1. “A Better Brit Lit Survey: Celtic, Norse and Teaching a Multicultural North Atlantic” (Roundtable)
We warmly invite proposals for brief 6-8 minute presentations from teacher-scholars working in any time-period for a dynamic roundtable discussion on incorporating Celtic and Norse voices in the British Literature survey, and the practical, political and disciplinary issues involved in teaching a Multicultural North Atlantic. How can a multicultural Brit Lit Survey be used to address current issues regarding racism, xenophobia and right-wing nationalism? What has the role of the anthology industry been in shaping the voices that are canonized (or not) as “British Literature”? What can consideration of the Viking Diaspora and the Celtic presence in the British Isles bring to an understanding of what British literature is, and how it has always been multilingual, multicultural and multiethnic? What are some of the obstacles to be negotiated? What might “best practices” look like? Participants might address: how “Brit Lit” has been defined, and how we might intervene to re-conceptualize it to include Celtic and Norse contributions and highlight an early, foundational multiculturalism; strategies for incorporating Celtic or Norse sources, perhaps in terms of specific textual or thematic pairings of laments, runic inscriptions, heroic narratives or material cultural elements; the employment of popular films, graphic novels, television series, etc.; logistics including how to approach language and translation; how to advertise courses (to students and colleagues) to best capitalize on the fact that Vikings and Celts sell extremely well; how to use a “Better Brit Lit Survey” as a gateway to further study of Celtic and Norse literature and culture, past and present; and how a more fully inclusive Brit Lit Survey can advance an appreciation of and further work on a multicultural North Atlantic world.
It is our hope that speakers and audience participants will include those with some background in Celtic and Norse literatures, languages, and/or culture, as well as teacher-scholars who have little or no formal training in Celtic or Norse Studies but who are invested in a multicultural North Atlantic and have (or want to) include Celtic and Norse materials in a Brit Lit course.
Please submit a proposal of ca. 150 words for a presentation of 6-8 minutes to Amy Mulligan (firstname.lastname@example.org) and Lindy Brady (email@example.com) by 15 March.
2. Celtic Feasting and Feuding
This panel will explore the concepts of food and violence, and the interconnectivity of these concepts, in Celtic literatures and lore.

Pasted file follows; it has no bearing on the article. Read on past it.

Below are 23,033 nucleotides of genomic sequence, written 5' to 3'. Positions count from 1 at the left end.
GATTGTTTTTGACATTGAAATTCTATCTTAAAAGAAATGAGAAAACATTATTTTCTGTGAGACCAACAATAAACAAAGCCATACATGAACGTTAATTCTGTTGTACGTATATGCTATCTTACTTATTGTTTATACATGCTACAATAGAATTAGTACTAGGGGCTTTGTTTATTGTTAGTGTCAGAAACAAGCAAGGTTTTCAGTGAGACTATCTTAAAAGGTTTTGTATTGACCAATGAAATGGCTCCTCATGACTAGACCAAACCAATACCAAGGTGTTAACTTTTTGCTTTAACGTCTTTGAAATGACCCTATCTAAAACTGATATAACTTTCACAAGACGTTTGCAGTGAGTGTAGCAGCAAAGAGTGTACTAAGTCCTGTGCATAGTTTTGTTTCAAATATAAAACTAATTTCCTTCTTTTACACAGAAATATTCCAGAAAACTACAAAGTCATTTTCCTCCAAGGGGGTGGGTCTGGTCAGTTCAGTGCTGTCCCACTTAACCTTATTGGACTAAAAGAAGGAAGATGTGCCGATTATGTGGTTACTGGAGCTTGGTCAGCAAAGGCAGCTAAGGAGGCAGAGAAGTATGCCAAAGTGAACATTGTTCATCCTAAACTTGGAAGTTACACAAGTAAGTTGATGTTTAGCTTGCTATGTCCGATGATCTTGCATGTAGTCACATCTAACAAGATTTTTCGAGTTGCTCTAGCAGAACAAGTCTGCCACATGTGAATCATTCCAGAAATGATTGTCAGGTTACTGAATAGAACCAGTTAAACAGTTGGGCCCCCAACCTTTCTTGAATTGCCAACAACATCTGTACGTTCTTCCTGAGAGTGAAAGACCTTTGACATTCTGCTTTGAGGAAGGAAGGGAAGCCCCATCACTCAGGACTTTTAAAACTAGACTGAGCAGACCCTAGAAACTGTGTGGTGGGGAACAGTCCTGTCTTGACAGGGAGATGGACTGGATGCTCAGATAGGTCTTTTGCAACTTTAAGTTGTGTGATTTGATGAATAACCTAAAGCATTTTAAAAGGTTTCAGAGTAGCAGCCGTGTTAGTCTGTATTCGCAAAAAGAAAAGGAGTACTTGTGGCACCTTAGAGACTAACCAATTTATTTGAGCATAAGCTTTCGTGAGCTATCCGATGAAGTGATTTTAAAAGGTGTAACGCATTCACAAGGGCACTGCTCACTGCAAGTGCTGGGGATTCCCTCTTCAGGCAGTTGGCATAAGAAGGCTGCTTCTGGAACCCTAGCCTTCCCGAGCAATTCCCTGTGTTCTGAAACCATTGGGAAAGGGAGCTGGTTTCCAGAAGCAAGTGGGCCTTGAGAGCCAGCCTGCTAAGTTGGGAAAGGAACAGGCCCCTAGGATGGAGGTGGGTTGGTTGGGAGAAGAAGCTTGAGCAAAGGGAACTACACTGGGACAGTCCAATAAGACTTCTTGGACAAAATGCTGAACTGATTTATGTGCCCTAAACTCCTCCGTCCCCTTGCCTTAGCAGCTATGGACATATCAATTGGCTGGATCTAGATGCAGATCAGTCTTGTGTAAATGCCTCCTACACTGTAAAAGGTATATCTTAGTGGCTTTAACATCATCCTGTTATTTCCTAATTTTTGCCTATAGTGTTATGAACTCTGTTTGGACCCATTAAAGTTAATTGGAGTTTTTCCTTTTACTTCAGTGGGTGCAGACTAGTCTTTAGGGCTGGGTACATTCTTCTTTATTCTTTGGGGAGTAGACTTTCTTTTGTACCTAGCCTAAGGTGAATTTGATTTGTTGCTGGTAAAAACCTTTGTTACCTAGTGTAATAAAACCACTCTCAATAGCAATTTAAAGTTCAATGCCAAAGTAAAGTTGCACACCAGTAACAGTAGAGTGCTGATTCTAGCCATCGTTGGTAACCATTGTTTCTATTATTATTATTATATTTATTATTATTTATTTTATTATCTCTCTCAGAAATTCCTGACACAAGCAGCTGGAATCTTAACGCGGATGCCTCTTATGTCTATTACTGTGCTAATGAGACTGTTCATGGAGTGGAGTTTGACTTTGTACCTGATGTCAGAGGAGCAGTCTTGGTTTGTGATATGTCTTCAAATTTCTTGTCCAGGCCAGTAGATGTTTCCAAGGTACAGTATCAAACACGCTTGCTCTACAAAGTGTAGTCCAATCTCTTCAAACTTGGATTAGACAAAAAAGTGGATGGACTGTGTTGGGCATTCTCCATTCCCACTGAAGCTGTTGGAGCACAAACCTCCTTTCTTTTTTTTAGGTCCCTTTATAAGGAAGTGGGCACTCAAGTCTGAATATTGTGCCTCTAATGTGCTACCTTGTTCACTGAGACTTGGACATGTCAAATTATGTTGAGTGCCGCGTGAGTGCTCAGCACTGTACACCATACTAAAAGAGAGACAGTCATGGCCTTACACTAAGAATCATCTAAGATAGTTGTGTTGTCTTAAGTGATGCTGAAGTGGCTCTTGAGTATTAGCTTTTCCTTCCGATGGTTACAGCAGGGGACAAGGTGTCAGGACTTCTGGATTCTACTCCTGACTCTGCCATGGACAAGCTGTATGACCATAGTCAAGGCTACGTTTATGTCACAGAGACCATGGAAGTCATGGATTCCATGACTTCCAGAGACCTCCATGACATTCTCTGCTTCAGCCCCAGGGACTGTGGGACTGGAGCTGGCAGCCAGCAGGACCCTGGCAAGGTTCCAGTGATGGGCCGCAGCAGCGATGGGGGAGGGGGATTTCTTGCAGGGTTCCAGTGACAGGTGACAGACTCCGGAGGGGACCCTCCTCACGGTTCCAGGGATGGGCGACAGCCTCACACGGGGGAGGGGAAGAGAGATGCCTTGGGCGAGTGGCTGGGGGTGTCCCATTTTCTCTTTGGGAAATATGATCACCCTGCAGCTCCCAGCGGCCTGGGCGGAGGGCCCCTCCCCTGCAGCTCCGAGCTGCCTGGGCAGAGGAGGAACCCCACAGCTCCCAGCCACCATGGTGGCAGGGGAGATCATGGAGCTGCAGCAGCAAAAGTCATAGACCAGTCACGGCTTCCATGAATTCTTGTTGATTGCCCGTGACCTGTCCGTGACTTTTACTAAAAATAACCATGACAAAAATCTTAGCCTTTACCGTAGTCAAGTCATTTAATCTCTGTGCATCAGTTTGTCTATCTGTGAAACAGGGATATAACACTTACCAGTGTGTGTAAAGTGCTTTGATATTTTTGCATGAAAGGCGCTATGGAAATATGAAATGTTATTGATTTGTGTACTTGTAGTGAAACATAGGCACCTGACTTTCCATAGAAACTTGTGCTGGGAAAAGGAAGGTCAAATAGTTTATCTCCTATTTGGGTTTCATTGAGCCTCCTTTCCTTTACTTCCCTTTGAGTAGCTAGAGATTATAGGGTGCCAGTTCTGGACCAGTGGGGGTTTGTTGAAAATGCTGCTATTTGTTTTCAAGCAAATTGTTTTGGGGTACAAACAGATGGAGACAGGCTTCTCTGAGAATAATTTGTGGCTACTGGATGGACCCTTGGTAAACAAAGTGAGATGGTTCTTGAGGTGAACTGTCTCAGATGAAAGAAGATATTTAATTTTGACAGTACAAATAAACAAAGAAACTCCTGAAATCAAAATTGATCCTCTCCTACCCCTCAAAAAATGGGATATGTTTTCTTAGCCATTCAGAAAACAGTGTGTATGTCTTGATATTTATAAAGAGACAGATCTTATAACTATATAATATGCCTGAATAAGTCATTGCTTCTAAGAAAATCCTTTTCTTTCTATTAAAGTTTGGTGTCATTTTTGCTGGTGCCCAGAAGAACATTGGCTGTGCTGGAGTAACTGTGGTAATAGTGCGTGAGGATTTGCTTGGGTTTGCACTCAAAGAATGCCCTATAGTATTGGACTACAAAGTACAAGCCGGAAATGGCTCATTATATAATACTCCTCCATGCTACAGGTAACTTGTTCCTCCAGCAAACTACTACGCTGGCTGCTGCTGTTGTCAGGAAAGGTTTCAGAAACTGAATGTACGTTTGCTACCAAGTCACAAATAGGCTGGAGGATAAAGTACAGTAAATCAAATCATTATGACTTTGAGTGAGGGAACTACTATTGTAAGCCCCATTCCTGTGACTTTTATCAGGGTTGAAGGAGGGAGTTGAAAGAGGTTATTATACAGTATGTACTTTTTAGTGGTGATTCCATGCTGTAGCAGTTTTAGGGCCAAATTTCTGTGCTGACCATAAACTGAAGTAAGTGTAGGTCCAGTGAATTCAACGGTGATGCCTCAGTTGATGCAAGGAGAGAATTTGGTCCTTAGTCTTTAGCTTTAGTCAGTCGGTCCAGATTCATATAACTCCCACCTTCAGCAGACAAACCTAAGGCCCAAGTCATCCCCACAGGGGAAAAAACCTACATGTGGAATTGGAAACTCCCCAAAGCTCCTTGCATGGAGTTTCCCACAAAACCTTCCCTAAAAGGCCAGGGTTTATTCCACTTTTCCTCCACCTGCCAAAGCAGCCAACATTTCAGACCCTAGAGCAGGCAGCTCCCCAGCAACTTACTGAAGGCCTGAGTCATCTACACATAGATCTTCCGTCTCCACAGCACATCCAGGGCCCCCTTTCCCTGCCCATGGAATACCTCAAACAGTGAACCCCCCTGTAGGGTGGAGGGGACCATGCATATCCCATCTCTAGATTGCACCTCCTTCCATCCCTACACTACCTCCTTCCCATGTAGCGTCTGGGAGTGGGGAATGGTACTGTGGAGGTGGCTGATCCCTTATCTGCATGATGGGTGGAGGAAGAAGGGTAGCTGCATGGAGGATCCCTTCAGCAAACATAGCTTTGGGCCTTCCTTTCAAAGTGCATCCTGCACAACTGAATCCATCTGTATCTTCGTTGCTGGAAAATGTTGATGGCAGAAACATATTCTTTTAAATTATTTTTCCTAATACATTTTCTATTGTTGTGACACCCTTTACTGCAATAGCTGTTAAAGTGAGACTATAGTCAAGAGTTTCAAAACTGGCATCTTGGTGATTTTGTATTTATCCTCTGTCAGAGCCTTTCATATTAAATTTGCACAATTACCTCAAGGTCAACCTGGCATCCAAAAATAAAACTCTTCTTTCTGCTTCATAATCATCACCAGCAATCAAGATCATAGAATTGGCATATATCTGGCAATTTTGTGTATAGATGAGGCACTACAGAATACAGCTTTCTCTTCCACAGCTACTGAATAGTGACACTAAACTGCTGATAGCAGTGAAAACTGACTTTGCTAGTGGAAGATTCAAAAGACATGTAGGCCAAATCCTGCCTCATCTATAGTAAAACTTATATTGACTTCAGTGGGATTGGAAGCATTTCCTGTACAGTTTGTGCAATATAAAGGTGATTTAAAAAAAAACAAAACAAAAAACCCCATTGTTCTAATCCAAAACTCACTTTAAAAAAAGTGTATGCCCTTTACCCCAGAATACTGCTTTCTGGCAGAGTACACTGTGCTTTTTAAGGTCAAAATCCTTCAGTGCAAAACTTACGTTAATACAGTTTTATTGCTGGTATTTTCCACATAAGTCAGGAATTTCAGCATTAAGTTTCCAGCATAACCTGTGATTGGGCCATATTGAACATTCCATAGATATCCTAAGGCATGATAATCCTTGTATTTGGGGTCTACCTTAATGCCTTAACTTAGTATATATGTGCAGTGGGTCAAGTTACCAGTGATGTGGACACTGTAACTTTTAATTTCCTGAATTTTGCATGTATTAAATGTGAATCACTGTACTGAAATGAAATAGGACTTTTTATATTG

Feasts in our narrative traditions tend to be extravagant and symbolically rich cultural, political, and social affairs–and they are often intricately linked with violence. Beyond the inherent violence of slaughtering, dismembering, and cooking the animals to be eaten, feasting halls also provide both explicit and implicit opportunities for violence by collecting many people together, each for individual reasons and bringing his or her emotions into the space to interact with those of others. A banquet that takes place in a royal, chiefly, or fairy hall is thus likely to be as fraught with tension as it is lavish. It may mark the resolution of a feud, or be the vehicle for commencing one. The ever-present danger of violence at the feast may also be Otherworldly, requiring the guarding of the senses as carefully as the body.
We warmly invite proposals for 20-minute presentations that explore the subjects of violence and feasting in texts ranging from the medieval period to modern folklore. Proposals of c.150 words should be submitted to MLA Celtic at firstname.lastname@example.org and Amy Mulligan (email@example.com) by March 15.
3. Mewn Dau Gae / Between Two Fields: No State of Security in Medieval North Atlantic Studies
Co-sponsored by the MLA Old English and Celtic Forums
In early medieval elegiac poetry, exile and pilgrimage were very close. The exile, excluded from safety and society, was driven to the margins and borders, isolated and fugitive. The pilgrim was unmoored from worldly life, alone and seeking knowledge, training, or divine truth. These states of unbelonging were precarious and perilous, as well as productive. The ethnic, linguistic, scholarly, and social insecurity of the exsul or peregrinus opened opportunities and new ways of thinking. As Waldo Williams makes clear in his great poem, “Mewn Dau Gae.”, from these interstitial spaces the new, even the poetic, arises:
And on the silent sea-floor of these fields,
his people stroll. Somewhere between them,
through them, around them, there is a new voice
The statelessness, insecurity, and instability of the shifting zones of contact and crisis in the medieval North Atlantic produced provocative new generic forms, scholarly work, and poetic modes, which in turn can illuminate how and what the field means and might mean in the twenty-first century. We welcome proposals for presentations of scholarly research and critical analysis on pre-modern Celtic and Anglo Saxon literatures; these analyses should be rooted in the primary medieval texts and contexts and come to bear on current preconceived ideas and institutional formations of the field, specifically, and the place and role of the humanities in our current states of insecurity, more broadly.
Please submit a 250-word proposal for a presentation of no more than 15-20 minutes to Matt Hussey (firstname.lastname@example.org) and Amy Mulligan (Amy.Mulligan.email@example.com) by 15 March 2017.